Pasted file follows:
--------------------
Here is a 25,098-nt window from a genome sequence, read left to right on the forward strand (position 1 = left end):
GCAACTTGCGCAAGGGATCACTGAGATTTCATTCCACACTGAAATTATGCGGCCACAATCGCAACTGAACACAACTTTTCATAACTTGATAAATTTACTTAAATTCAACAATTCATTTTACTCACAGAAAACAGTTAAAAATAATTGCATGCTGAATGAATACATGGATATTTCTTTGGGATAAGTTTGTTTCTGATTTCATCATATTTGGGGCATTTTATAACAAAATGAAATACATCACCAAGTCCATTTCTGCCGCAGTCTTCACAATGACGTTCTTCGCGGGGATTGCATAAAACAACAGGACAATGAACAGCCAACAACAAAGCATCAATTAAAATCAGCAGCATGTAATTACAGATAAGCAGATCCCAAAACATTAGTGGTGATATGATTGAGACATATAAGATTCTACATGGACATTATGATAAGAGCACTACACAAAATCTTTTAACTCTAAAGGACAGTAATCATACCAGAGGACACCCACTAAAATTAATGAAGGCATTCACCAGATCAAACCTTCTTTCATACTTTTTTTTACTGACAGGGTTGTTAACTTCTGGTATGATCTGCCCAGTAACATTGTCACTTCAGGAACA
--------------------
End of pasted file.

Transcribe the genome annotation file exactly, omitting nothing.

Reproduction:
Here is a 25,098-nt window from a genome sequence, read left to right on the forward strand (position 1 = left end):
GCAACTTGCGCAAGGGATCACTGAGATTTCATTCCACACTGAAATTATGCGGCCACAATCGCAACTGAACACAACTTTTCATAACTTGATAAATTTACTTAAATTCAACAATTCATTTTACTCACAGAAAACAGTTAAAAATAATTGCATGCTGAATGAATACATGGATATTTCTTTGGGATAAGTTTGTTTCTGATTTCATCATATTTGGGGCATTTTATAACAAAATGAAATACATCACCAAGTCCATTTCTGCCGCAGTCTTCACAATGACGTTCTTCGCGGGGATTGCATAAAACAACAGGACAATGAACAGCCAACAACAAAGCATCAATTAAAATCAGCAGCATGTAATTACAGATAAGCAGATCCCAAAACATTAGTGGTGATATGATTGAGACATATAAGATTCTACATGGACATTATGATAAGAGCACTACACAAAATCTTTTAACTCTAAAGGACAGTAATCATACCAGAGGACACCCACTAAAATTAATGAAGGCATTCACCAGATCAAACCTTCTTTCATACTTTTTTTTACTGACAGGGTTGTTAACTTCTGGTATGATCTGCCCAGTAACATTGTCACTTCAGGAACA